Thought Leadership

Does awards culture perpetuate the myth of a frictionless creative process?

Is it time that the industry gets more honest about what it takes to create genre-defining work?

Georgie Moreton

Deputy Editor, BITE Creativebrief


With Cannes Lions well underway, the glitz and glamour of awards season gives agencies an opportunity to set foot on the beach, rosé in hand and bask in the success of their creativity. The advertising industry is second only to hairdressing when it comes to the sheer volume of awards shows. 

Yet underneath the gloss of awards season can be years of hard work. Be it work that is a labour of love, projects that took blood, sweat and tears, or a breakthrough idea that came hand in hand with conflict and disagreement.

Behind the work that wins, the campaigns that are nominated and even the work that never gets a look in, is a creative process filled with ups and downs. A squiggly, rollercoaster of a creative journey pushed forward by teams made up of individuals that couldn't possibly all fit on the plane to Nice. 

So as the industry descends on Cannes and agencies dust off their killer case studies; we are asking industry leaders if the shine of awards season glosses over the inherent frictions of effective creative processes. Often when you lift the lid on the most compelling and creative work there is a messiness involved which is key to growth. So do we need to be more honest about what it really takes to raise the bar creatively?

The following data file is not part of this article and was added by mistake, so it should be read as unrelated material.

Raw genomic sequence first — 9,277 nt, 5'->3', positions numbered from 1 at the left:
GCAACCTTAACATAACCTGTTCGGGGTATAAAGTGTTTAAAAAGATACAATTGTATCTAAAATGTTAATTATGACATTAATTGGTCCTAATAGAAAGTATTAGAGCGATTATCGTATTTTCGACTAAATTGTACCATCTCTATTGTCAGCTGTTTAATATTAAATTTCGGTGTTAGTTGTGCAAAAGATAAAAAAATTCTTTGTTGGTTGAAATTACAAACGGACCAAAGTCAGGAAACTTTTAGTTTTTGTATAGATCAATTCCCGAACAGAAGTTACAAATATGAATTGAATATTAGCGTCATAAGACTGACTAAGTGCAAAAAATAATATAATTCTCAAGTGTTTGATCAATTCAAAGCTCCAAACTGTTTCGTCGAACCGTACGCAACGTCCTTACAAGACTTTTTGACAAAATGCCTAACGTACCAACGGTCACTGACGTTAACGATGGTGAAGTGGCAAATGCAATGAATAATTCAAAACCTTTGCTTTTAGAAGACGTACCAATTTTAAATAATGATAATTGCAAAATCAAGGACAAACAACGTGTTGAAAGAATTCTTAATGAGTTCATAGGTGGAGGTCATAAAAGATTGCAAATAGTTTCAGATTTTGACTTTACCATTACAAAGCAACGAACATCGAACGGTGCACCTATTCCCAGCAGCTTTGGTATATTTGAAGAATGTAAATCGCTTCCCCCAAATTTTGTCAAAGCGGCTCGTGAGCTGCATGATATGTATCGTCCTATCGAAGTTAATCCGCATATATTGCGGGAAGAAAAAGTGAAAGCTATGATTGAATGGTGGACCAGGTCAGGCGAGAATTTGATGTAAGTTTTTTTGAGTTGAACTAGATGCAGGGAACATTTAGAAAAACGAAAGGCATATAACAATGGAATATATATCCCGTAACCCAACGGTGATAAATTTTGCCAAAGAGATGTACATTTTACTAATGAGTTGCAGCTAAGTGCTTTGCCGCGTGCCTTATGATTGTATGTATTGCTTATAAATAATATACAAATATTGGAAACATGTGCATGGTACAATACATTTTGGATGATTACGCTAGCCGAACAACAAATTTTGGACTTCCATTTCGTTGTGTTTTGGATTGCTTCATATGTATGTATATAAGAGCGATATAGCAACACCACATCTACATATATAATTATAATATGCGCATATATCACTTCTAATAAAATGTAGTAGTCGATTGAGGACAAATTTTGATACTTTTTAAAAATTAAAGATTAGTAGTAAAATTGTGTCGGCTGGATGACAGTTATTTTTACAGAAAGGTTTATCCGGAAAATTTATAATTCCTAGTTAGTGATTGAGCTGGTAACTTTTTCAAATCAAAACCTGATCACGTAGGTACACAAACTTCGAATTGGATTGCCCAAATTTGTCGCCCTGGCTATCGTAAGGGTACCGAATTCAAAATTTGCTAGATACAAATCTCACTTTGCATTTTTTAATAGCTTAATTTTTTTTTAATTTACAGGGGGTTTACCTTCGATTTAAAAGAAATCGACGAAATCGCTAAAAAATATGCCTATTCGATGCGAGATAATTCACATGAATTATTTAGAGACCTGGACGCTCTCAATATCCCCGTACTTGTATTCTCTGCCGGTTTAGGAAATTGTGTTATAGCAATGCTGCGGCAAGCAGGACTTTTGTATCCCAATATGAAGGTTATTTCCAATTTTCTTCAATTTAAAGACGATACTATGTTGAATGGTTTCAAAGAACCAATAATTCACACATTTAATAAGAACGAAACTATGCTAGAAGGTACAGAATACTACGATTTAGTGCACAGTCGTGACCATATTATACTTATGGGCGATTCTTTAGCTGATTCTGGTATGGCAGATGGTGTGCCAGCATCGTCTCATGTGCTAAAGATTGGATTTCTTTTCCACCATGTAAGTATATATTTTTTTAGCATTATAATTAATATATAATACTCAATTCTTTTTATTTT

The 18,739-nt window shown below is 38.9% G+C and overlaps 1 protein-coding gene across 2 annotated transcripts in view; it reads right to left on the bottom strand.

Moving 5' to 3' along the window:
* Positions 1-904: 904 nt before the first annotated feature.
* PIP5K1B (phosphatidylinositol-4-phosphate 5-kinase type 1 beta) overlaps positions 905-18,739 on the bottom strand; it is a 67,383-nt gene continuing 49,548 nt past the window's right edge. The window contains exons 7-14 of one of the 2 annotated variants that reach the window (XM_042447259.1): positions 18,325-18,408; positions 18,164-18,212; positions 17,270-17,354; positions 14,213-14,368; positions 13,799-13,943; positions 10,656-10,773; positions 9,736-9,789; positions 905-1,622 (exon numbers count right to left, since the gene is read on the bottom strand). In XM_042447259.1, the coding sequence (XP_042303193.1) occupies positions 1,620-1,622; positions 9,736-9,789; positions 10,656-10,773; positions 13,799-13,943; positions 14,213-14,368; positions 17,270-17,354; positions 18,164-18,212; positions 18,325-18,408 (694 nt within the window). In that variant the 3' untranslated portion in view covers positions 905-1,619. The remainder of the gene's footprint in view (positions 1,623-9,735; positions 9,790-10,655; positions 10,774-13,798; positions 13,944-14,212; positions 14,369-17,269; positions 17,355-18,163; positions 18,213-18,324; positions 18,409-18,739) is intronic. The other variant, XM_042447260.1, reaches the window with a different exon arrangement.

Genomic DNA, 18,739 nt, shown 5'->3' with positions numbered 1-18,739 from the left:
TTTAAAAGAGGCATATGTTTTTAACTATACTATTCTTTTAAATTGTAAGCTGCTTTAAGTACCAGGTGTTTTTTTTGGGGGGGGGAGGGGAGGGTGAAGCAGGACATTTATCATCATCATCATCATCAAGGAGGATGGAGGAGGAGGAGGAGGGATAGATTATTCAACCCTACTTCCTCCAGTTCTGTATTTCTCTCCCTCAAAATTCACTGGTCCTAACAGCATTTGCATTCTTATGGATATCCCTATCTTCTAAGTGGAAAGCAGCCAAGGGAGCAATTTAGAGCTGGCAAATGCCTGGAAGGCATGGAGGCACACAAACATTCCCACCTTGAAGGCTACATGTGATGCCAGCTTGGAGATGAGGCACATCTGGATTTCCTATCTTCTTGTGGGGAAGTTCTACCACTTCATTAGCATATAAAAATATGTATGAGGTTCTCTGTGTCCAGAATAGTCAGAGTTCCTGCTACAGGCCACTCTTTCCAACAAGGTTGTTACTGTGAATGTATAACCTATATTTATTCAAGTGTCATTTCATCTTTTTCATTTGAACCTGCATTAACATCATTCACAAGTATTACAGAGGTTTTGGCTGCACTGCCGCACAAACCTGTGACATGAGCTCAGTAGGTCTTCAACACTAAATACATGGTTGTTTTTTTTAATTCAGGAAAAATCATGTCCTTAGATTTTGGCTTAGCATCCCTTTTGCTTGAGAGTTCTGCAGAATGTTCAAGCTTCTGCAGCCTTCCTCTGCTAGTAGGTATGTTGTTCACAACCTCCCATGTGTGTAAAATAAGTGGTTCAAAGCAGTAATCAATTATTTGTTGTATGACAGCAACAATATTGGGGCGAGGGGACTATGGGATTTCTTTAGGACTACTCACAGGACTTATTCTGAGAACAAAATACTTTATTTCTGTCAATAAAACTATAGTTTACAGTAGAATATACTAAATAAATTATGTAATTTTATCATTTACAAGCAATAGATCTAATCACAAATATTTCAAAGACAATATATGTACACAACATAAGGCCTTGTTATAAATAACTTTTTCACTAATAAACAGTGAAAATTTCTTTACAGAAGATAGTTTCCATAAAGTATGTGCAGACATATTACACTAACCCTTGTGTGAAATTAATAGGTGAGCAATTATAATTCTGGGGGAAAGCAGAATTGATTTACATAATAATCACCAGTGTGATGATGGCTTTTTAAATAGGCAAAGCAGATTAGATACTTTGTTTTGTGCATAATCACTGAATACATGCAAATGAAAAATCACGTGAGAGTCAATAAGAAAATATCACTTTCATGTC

Simon Long

Simon Long - IMA HOME.jpg

Global Executive Creative Director


Friction sparks creativity. In order to win awards, we have to be brave enough to embrace a bit of friction. 

Now, too much friction, or friction of the wrong kind, can be detrimental to the creative process. The goal isn’t to force heated debates. But if the end game is to create award-winning work, we first need to be comfortable with uncomfortable and challenging situations.

The goal is to use friction as a tool that forces questions about how a company or team is organised and the process that they use. Involving people who see things differently is the way to get new perspectives, grow as an agency and cultivate award-winning work.

What we’re ultimately looking for is creativity that works well with the new marketing realities and demands, yet still stand out. We need to meet the demands of both. Where function meets friction. That’s where the awards are. 

Corinna Field

Corinna Field - Red Lion.jpg


Red Lion PR

As masters of messaging that sells brands, it’s no surprise that the creative industries excel at ‘awards spin’. Award entries are an art form in themselves.  So much so, there’s probably merit in creating a category purely for the purple prose itself.

Award entry word-counts don’t usually leave space for the messy, behind-the-scenes challenges every campaign encounters. From goal-post-moving to alternating visions of success - to legal teams that love to hurl missiles at an idea until it’s reduced to a shadow of its former self; campaign planning is never complete plain sailing. And that’s before we consider budget woes, supplier issues, shifts in the zeitgeist… the list goes on.